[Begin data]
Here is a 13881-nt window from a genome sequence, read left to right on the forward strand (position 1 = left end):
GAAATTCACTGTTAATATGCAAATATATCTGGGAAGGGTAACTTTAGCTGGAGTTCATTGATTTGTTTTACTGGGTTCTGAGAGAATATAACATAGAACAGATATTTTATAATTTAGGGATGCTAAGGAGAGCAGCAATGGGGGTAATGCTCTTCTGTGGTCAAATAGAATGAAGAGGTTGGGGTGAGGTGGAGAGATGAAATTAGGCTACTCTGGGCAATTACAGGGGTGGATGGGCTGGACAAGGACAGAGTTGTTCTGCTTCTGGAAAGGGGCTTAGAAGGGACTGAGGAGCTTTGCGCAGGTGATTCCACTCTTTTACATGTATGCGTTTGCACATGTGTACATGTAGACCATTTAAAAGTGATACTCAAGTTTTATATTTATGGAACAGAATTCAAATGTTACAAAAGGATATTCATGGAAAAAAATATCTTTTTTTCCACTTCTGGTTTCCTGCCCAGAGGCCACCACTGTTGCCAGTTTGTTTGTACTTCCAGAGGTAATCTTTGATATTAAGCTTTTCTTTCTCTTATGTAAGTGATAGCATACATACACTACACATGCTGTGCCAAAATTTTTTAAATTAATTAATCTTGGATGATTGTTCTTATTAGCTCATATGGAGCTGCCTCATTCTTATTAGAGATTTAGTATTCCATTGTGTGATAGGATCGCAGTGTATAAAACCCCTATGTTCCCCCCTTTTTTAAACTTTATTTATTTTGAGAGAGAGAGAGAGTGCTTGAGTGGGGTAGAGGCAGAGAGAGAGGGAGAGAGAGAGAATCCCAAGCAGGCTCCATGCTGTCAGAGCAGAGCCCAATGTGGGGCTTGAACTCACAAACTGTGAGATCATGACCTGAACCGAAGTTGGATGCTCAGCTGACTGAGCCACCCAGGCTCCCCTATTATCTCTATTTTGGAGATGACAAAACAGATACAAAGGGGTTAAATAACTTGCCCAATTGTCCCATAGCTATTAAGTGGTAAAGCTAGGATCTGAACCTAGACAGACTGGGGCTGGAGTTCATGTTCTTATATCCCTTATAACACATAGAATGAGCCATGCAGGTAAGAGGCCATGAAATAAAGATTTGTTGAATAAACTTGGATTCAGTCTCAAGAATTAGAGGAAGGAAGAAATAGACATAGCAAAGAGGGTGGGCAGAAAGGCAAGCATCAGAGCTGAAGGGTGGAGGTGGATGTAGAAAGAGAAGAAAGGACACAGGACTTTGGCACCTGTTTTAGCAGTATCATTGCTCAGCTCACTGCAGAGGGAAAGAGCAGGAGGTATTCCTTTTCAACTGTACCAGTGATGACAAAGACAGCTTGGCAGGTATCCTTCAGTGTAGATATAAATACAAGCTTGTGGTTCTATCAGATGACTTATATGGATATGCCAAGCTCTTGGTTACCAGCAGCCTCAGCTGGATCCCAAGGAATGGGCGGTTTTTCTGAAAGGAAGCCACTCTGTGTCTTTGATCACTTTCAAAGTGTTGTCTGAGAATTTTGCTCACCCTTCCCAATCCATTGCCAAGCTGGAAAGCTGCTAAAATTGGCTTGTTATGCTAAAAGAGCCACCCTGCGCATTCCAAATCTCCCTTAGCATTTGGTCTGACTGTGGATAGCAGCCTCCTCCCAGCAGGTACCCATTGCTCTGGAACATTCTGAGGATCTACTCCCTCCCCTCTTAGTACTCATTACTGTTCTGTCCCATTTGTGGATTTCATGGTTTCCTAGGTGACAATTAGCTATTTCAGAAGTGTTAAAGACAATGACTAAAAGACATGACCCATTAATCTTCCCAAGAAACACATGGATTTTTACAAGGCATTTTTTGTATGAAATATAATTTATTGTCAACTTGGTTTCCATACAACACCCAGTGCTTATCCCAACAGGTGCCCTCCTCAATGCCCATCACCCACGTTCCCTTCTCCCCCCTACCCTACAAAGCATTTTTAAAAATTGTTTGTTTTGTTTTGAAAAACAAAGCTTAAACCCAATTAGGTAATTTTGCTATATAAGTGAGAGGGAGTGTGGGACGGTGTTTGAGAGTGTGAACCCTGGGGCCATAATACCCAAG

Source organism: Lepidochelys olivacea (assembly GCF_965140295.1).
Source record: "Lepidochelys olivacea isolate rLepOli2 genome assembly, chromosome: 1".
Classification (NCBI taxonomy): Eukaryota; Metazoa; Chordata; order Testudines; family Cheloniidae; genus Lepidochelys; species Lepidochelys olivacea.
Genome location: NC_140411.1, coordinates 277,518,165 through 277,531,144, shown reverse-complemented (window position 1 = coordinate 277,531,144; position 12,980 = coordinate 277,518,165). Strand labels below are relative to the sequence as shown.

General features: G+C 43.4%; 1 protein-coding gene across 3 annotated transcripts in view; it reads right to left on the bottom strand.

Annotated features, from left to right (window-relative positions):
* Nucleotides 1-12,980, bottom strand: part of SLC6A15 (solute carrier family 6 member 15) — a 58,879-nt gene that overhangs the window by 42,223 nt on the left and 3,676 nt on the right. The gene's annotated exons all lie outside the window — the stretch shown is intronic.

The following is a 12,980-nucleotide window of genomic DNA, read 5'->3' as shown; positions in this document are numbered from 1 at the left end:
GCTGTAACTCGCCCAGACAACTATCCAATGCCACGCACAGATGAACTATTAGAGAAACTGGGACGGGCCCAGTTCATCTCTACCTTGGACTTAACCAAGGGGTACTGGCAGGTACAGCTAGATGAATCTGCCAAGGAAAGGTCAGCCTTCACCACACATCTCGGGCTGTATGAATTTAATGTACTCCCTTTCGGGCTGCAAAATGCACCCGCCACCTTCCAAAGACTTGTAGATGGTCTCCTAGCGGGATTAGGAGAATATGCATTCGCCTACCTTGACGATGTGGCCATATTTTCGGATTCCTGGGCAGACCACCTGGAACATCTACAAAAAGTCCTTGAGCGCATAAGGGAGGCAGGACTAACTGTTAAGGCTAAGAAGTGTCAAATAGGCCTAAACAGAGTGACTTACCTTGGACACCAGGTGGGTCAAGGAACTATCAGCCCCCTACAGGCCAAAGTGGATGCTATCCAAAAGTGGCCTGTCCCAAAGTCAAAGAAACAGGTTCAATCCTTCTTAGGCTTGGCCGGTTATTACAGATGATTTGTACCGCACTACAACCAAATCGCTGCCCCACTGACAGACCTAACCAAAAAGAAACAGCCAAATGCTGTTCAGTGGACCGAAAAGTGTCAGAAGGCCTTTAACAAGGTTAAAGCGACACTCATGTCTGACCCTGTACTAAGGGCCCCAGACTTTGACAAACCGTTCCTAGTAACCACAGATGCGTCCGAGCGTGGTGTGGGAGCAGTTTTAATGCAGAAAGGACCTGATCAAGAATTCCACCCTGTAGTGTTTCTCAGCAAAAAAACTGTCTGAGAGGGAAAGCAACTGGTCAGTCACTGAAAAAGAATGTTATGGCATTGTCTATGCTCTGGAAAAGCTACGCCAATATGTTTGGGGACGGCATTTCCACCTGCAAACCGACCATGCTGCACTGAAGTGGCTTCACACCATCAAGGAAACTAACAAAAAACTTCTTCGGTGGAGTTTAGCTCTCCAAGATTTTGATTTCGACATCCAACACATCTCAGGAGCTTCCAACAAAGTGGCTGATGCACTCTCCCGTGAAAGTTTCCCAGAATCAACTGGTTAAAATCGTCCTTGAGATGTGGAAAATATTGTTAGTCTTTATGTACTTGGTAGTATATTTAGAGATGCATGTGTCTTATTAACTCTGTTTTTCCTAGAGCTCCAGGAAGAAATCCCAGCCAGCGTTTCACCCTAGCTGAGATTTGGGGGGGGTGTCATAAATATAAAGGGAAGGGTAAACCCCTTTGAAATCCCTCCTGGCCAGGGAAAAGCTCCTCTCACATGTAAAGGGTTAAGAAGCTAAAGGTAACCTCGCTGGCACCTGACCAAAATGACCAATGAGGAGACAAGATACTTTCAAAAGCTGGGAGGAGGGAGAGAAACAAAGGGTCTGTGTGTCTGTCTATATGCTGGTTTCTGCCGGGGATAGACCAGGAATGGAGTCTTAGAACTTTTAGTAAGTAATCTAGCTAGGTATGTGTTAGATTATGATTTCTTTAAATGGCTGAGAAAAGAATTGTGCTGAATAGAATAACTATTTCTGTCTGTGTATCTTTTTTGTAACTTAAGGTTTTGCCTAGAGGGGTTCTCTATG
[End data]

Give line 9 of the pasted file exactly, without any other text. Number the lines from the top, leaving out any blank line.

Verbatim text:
* Nucleotides 1-12,980, bottom strand: part of SLC6A15 (solute carrier family 6 member 15) — a 58,879-nt gene that overhangs the window by 42,223 nt on the left and 3,676 nt on the right. The gene's annotated exons all lie outside the window — the stretch shown is intronic.